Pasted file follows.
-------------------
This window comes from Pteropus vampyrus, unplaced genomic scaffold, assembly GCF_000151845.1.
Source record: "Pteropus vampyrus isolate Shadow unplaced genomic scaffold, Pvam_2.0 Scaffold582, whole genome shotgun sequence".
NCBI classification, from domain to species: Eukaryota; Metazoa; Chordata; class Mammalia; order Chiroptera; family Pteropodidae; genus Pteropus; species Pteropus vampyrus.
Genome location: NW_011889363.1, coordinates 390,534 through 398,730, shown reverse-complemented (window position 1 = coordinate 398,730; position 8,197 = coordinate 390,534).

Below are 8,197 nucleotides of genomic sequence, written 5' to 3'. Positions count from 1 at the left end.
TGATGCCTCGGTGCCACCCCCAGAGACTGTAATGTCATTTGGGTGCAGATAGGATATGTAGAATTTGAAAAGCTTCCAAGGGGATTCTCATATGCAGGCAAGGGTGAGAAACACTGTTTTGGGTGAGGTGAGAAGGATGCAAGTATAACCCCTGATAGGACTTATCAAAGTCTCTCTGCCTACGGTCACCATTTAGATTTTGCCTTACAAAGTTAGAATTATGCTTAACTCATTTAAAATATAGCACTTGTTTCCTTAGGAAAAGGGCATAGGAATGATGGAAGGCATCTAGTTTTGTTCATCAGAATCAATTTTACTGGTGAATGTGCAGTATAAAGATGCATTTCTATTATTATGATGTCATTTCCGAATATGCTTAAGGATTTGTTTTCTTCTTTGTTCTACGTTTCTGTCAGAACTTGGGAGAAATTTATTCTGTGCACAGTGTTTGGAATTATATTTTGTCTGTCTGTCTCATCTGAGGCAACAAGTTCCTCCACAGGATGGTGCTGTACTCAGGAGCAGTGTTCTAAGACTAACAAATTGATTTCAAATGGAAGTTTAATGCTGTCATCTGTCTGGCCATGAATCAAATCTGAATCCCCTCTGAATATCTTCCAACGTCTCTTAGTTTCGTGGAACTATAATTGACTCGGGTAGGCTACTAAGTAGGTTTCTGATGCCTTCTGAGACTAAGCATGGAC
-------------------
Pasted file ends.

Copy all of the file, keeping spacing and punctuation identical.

This window comes from Pteropus vampyrus, unplaced genomic scaffold, assembly GCF_000151845.1.
Source record: "Pteropus vampyrus isolate Shadow unplaced genomic scaffold, Pvam_2.0 Scaffold582, whole genome shotgun sequence".
NCBI classification, from domain to species: Eukaryota; Metazoa; Chordata; class Mammalia; order Chiroptera; family Pteropodidae; genus Pteropus; species Pteropus vampyrus.
Genome location: NW_011889363.1, coordinates 390,534 through 398,730, shown reverse-complemented (window position 1 = coordinate 398,730; position 8,197 = coordinate 390,534).

Below are 8,197 nucleotides of genomic sequence, written 5' to 3'. Positions count from 1 at the left end.
TGATGCCTCGGTGCCACCCCCAGAGACTGTAATGTCATTTGGGTGCAGATAGGATATGTAGAATTTGAAAAGCTTCCAAGGGGATTCTCATATGCAGGCAAGGGTGAGAAACACTGTTTTGGGTGAGGTGAGAAGGATGCAAGTATAACCCCTGATAGGACTTATCAAAGTCTCTCTGCCTACGGTCACCATTTAGATTTTGCCTTACAAAGTTAGAATTATGCTTAACTCATTTAAAATATAGCACTTGTTTCCTTAGGAAAAGGGCATAGGAATGATGGAAGGCATCTAGTTTTGTTCATCAGAATCAATTTTACTGGTGAATGTGCAGTATAAAGATGCATTTCTATTATTATGATGTCATTTCCGAATATGCTTAAGGATTTGTTTTCTTCTTTGTTCTACGTTTCTGTCAGAACTTGGGAGAAATTTATTCTGTGCACAGTGTTTGGAATTATATTTTGTCTGTCTGTCTCATCTGAGGCAACAAGTTCCTCCACAGGATGGTGCTGTACTCAGGAGCAGTGTTCTAAGACTAACAAATTGATTTCAAATGGAAGTTTAATGCTGTCATCTGTCTGGCCATGAATCAAATCTGAATCCCCTCTGAATATCTTCCAACGTCTCTTAGTTTCGTGGAACTATAATTGACTCGGGTAGGCTACTAAGTAGGTTTCTGATGCCTTCTGAGACTAAGCATGGAC